His division provides about 20 per cent of Iveco's total revenue. Its research and development budget accounts for four per cent of its turnover.
I-low does Dereco fit into this picture of large-scale diesel engine manufacturing, more specifically, how does it mesh with Iveco's main engineering centre in Turin and the nearby Fiat group research centre, the CRF, at Orbassano?
Giovanni Biaggini, Iveco engines manager, and Walter Knecht, deputy managing director of Dereco, explained. Mr Biaggini summed up the way in which the research facilities at his disposal were organised as: "matrix system; that is, tasks are allocated according to the ability and availability of centres and individuals."
As an example of how this works he referred to Iveco's low-noise engine project, the kind which features in every manufacturer's research and development programme nowadays. Both Dereco and CM' arc working o different aspects of this subject.
Arbon is concentrating on the noisc source itself, the diesel engine combustion process. It is using fibre optics, among other techniques, to sti what goes on in the combustion chamber. Meanwhile at Orbassano, Fiat's engineers and scientists are assessing various noise damping materials which can be used on the outside of an engine. Computer links between Arbon and Turin and Iveco'5 other engineering centres make the transfer of data between them easy.
Generally, Dereco is concerned on!, with direct injection engines, from thi latest generation of small, high-speed engines to those with power outputs to 895kW (1,200hp).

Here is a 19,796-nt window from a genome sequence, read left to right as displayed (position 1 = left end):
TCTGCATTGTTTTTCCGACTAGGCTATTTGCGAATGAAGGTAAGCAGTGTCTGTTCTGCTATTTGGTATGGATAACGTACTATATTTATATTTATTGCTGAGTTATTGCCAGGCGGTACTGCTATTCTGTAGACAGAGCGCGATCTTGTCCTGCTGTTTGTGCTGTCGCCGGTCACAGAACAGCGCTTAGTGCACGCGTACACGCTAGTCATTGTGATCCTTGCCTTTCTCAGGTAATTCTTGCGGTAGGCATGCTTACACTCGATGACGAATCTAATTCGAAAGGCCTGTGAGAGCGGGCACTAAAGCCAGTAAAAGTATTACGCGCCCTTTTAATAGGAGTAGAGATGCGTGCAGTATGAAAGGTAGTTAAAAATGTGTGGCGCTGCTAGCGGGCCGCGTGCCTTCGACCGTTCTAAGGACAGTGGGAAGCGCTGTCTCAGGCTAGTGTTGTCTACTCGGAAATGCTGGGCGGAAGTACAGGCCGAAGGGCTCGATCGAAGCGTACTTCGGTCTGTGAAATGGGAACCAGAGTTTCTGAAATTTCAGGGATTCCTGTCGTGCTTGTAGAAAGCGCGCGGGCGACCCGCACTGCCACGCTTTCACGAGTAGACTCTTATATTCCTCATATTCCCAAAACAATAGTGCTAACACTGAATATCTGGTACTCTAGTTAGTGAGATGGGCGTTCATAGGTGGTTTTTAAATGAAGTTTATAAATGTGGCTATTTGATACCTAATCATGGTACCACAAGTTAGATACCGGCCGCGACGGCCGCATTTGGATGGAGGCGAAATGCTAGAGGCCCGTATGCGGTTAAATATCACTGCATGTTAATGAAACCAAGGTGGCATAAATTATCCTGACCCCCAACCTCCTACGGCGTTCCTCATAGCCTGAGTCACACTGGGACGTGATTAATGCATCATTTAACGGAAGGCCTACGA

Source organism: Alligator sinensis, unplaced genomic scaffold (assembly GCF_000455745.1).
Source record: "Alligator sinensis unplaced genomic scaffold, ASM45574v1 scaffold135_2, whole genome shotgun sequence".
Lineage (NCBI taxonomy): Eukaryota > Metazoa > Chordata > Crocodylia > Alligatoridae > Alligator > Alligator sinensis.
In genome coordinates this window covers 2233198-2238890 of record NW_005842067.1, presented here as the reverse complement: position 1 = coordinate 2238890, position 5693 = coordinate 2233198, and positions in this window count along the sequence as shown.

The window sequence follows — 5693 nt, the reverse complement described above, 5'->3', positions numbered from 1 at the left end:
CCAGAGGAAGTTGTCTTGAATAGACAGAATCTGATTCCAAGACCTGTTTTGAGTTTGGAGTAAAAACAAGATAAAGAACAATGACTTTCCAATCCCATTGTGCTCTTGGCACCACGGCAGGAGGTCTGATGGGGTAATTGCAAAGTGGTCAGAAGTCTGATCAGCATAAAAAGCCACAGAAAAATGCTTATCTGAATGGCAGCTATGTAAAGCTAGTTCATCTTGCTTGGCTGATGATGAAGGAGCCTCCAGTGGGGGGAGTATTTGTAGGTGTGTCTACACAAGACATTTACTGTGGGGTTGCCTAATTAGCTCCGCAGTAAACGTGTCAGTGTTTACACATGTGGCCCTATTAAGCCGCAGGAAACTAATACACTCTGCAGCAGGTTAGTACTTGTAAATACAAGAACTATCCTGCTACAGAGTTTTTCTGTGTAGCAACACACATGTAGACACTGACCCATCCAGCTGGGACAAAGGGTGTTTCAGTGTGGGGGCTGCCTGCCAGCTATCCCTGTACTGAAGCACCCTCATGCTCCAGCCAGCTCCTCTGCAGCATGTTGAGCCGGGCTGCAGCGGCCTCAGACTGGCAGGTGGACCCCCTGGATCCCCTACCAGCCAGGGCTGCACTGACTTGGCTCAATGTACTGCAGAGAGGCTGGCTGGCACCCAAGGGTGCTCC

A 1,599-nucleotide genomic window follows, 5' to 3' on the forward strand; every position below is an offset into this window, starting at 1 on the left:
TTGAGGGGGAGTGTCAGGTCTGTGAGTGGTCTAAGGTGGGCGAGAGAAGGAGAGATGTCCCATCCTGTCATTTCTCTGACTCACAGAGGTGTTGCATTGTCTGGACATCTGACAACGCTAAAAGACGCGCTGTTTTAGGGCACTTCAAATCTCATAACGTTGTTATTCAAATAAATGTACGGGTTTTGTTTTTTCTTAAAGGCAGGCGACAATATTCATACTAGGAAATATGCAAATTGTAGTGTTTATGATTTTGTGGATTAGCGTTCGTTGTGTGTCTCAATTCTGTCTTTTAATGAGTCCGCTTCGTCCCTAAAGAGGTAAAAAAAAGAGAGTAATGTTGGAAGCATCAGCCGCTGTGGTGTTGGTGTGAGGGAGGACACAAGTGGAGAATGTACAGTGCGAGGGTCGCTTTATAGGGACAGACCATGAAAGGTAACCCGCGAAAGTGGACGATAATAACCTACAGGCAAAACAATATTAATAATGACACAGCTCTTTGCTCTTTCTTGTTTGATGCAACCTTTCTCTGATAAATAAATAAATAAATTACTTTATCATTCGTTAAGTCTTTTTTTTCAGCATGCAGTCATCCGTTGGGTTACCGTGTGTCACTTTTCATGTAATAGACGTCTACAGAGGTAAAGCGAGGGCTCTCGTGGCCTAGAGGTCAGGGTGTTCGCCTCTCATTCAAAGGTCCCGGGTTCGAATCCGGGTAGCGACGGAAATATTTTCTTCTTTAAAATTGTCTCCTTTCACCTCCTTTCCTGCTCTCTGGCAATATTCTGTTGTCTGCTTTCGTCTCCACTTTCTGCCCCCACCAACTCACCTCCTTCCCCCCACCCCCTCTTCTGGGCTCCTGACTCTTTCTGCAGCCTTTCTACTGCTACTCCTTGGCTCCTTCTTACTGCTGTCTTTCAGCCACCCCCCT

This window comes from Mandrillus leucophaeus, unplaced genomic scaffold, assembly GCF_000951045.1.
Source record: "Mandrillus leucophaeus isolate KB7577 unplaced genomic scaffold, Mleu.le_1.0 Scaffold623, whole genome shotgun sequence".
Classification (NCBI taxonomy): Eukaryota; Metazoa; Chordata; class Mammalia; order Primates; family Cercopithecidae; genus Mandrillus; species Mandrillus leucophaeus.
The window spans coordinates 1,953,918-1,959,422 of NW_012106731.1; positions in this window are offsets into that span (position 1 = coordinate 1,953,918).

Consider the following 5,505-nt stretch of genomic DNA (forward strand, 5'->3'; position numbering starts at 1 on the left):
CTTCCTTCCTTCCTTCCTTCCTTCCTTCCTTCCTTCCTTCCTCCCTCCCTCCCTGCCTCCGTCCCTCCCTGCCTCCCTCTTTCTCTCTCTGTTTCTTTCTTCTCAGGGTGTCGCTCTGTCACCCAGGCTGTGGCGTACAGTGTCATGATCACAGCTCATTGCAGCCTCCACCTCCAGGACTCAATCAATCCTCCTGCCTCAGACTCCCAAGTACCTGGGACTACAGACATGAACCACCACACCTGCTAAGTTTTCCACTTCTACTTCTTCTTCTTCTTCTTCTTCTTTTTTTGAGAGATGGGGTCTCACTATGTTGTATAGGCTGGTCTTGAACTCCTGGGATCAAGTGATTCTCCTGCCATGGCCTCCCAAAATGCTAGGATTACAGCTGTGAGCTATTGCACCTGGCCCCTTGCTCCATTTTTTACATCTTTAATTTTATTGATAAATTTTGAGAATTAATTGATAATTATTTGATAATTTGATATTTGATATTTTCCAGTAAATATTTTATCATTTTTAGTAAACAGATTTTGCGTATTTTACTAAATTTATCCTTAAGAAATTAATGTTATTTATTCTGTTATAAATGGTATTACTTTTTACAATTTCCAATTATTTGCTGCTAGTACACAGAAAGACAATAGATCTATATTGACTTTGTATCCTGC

The company's most important project to date for Iveco has been the development of the turbocharged dire injection version of the 2.445-litre So: engine used in the Daily range. This engine in turbocharged form is now production and UK operators can exj to see "turbo DI" Dailys at Iveco de r this year. A charge-cooled version Iso likely to be in production soon. t is clear from the number of 2.445 engines still to be seen in Dereco cells that many further 'elopments of this engine arc in hand. is the case with so much current ;ine development work, the bability of increasingly stringent se and exhaust emission legislation the next decade is the main tivation for a lot of the work. /alter Knecht is prepared to make [le positive predictions about the lines rig which engines will have to be 'eloped to comply with the American taust emission standards planned for vy-duty diesels (used in vehicles ive 3.5 tonnes) up to 1994. He sees future for naturally aspirated engines 'and 1988. The corollary of that ument is that turbocharged diesels I soon become almost universal, and ,st will have charge-cooling.